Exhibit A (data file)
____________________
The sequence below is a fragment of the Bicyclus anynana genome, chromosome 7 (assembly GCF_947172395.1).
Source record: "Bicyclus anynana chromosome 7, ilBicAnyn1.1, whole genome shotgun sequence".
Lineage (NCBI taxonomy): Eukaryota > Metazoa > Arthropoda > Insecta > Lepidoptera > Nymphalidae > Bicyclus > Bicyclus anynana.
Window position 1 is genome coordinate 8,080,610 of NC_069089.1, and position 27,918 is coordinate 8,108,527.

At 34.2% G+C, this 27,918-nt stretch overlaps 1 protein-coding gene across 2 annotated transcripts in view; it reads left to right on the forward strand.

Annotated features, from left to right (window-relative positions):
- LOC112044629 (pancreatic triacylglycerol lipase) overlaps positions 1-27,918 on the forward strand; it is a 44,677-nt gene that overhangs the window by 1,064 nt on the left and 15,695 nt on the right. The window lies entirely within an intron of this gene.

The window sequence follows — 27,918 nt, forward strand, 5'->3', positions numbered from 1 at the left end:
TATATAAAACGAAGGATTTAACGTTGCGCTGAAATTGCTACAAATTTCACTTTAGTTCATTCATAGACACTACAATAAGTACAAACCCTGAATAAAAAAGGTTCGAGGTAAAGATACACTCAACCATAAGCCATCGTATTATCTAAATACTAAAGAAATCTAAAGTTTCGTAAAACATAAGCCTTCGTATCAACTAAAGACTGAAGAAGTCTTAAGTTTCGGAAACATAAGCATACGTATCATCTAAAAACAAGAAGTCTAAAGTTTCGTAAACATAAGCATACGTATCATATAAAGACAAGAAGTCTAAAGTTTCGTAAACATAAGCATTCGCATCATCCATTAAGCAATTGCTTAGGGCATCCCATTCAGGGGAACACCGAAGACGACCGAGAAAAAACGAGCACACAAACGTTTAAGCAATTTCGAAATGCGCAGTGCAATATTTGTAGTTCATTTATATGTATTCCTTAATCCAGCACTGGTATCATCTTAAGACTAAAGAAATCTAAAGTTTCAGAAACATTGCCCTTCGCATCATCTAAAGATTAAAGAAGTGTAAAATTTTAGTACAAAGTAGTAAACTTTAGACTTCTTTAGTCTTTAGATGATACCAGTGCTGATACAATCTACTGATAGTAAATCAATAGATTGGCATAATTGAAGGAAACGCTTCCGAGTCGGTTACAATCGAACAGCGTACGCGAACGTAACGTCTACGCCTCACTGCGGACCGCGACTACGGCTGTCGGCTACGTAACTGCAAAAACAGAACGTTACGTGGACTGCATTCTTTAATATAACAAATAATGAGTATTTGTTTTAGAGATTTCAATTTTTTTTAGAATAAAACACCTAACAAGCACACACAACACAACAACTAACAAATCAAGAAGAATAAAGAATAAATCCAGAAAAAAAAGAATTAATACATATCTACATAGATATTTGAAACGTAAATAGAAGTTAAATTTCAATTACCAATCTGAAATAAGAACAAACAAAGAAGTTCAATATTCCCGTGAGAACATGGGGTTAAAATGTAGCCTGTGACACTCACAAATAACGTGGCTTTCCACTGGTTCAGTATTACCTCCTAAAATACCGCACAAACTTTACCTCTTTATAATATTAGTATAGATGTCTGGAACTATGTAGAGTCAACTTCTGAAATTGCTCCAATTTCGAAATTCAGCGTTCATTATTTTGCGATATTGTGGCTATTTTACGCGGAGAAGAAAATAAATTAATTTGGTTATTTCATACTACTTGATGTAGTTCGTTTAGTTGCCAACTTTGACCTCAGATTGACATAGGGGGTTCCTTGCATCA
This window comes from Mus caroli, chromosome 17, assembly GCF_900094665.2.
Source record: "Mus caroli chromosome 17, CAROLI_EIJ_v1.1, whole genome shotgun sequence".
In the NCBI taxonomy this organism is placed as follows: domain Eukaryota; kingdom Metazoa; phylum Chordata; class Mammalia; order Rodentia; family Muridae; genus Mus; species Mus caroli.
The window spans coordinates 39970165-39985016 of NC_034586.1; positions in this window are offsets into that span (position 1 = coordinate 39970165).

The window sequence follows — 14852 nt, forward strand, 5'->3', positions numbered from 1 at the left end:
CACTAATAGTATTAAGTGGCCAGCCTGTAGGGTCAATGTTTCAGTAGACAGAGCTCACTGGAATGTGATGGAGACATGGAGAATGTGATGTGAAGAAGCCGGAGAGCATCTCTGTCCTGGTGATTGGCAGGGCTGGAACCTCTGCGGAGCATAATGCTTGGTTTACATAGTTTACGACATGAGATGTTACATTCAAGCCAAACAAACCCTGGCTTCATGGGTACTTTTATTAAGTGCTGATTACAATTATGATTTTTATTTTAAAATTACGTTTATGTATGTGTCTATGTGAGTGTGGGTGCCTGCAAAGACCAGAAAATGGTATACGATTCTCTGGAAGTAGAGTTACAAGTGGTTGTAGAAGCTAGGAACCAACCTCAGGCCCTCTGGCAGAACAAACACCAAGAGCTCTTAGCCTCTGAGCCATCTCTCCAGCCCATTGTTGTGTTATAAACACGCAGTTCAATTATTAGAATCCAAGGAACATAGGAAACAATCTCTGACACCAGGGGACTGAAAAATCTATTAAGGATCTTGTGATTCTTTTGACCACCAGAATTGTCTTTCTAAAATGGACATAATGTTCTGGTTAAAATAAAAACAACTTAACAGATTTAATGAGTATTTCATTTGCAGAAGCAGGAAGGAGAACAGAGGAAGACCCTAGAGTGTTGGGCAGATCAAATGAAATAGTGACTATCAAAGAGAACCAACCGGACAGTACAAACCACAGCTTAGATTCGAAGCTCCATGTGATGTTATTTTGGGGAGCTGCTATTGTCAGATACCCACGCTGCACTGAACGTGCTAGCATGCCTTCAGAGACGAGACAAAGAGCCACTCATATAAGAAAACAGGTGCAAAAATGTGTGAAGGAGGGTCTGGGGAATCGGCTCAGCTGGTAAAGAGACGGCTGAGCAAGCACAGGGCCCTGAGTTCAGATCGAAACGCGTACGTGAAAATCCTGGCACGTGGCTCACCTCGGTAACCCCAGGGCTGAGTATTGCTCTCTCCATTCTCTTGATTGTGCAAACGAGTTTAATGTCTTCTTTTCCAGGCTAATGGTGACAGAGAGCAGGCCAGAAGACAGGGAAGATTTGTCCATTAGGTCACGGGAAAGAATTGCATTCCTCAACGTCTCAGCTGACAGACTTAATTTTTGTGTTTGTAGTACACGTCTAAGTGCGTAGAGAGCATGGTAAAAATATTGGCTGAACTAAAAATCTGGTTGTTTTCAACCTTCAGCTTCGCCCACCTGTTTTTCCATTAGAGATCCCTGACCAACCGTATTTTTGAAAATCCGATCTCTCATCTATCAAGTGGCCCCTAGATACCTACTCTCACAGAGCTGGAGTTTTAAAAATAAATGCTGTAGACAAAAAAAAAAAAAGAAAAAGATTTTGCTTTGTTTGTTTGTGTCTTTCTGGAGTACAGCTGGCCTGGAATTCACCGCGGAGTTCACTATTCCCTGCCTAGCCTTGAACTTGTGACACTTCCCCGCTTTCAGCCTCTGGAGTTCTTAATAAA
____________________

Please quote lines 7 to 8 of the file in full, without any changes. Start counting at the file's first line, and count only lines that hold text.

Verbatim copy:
- LOC112044629 (pancreatic triacylglycerol lipase) overlaps positions 1-27,918 on the forward strand; it is a 44,677-nt gene that overhangs the window by 1,064 nt on the left and 15,695 nt on the right. The window lies entirely within an intron of this gene.

The window sequence follows — 27,918 nt, forward strand, 5'->3', positions numbered from 1 at the left end: